The Ouachita Mountains aquifer system potentiometric-surface map is one component of the Hot Springs Bypass Groundwater Monitoring Project. The potentiometric-surface map provides a baseline assessment of shallow groundwater levels and flow directions before the construction of the Arkansas Department of Transportation planned extension of the Highway 270 bypass, east of Hot Springs, Arkansas. The

Potentiometric surface of the Mississippi River Valley alluvial aquifer, spring 2016

A potentiometric surface map for spring 2016 was created for the Mississippi River Valley alluvial (MRVA) aquifer using selected available groundwater-altitude data from wells and surface-water-altitude data from streamgages. Most of the wells were measured annually or one time after installation, but some wells were measured more than one time or continually; streamgages are typically operated co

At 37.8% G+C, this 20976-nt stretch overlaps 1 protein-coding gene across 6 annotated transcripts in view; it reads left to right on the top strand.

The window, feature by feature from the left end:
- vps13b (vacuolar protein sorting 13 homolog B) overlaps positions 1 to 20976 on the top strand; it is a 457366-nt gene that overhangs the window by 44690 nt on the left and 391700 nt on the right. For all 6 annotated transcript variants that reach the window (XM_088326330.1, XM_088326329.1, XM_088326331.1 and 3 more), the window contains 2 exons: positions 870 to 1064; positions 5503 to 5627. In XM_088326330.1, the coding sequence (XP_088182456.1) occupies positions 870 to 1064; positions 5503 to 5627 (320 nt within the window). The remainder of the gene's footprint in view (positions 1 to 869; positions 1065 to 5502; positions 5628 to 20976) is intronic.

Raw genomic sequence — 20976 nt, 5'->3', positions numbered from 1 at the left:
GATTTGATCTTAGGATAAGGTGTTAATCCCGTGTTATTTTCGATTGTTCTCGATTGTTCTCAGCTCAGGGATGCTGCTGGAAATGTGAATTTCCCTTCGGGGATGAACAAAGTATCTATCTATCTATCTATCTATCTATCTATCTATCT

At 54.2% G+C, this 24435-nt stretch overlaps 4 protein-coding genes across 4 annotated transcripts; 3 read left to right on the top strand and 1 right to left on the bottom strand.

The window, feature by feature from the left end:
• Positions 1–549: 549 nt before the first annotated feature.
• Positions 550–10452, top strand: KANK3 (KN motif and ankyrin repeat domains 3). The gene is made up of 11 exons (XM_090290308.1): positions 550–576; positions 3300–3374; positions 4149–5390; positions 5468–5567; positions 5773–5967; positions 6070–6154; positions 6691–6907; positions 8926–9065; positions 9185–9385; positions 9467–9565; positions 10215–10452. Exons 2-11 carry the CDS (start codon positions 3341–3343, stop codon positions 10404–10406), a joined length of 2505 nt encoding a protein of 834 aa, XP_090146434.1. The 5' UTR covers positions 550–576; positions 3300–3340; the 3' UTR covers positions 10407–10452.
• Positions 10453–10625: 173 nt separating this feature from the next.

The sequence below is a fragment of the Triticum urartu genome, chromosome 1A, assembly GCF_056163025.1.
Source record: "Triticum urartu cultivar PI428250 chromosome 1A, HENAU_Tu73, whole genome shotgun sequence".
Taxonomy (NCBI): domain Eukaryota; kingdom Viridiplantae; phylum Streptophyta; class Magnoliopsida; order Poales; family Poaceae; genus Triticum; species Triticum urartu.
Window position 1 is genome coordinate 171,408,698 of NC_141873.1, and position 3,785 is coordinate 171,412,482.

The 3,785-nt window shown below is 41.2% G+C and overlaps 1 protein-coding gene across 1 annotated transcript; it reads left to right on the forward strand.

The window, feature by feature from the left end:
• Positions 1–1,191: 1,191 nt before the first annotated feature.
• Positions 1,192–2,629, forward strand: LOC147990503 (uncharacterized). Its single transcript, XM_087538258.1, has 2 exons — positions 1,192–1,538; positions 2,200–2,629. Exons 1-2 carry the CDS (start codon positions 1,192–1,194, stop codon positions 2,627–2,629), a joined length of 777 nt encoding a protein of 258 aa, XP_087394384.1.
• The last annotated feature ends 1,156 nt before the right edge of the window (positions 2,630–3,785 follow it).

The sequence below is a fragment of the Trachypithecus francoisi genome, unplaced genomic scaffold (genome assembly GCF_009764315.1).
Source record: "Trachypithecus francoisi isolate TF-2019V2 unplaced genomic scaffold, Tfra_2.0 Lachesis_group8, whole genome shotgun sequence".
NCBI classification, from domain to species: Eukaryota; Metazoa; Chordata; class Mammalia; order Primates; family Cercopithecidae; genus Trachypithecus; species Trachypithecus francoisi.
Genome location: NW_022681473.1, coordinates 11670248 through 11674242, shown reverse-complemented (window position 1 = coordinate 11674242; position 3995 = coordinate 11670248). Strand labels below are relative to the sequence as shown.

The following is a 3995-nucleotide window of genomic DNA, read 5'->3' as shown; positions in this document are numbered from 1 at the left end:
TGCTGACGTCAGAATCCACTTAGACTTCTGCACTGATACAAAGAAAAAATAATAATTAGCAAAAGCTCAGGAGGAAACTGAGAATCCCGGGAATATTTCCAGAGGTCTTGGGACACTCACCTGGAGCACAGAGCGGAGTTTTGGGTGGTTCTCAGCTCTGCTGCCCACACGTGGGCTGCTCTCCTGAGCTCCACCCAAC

Altitude of the potentiometric surface, 2000–15, and historical water-level changes in the Memphis aquifer in the Memphis area, Tennessee

The Memphis and Fort Pillow aquifers are the principal sources of water for municipal, industrial, and commercial uses in the Memphis area. About 207 million gallons per day of groundwater were withdrawn in Shelby County, Tennessee, from both aquifers in 2010 for these uses, with most of the water coming from the Memphis aquifer. The U.S. Geological Survey, in cooperation with the City of Memphis,

Regional potentiometric surface of the Ozark aquifer in Arkansas, Kansas, Missouri, and Oklahoma, November 2014–January 2015

The Ozark aquifer, within the Ozark Plateaus aquifer system (herein referred to as the “Ozark system”), is the primary groundwater source in the Ozark Plateaus physiographic province (herein referred to as the “Ozark Plateaus”) of Arkansas, Kansas, Missouri, and Oklahoma. Groundwater from the Ozark system has historically been an important part of the water resource base, and groundwater availabil

Potentiometric surface of the Catahoula aquifer in central Louisiana, 2013

The Catahoula aquifer is an important source of fresh groundwater in central Louisiana. In 2010, about 3.96 million gallons per day (Mgal/d) were withdrawn from the Catahoula aquifer in Louisiana. In 2012, the U.S. Geological Survey in cooperation with the Louisiana Department of Natural Resources began a study to document current water levels in selected aquifers in Louisiana. This report present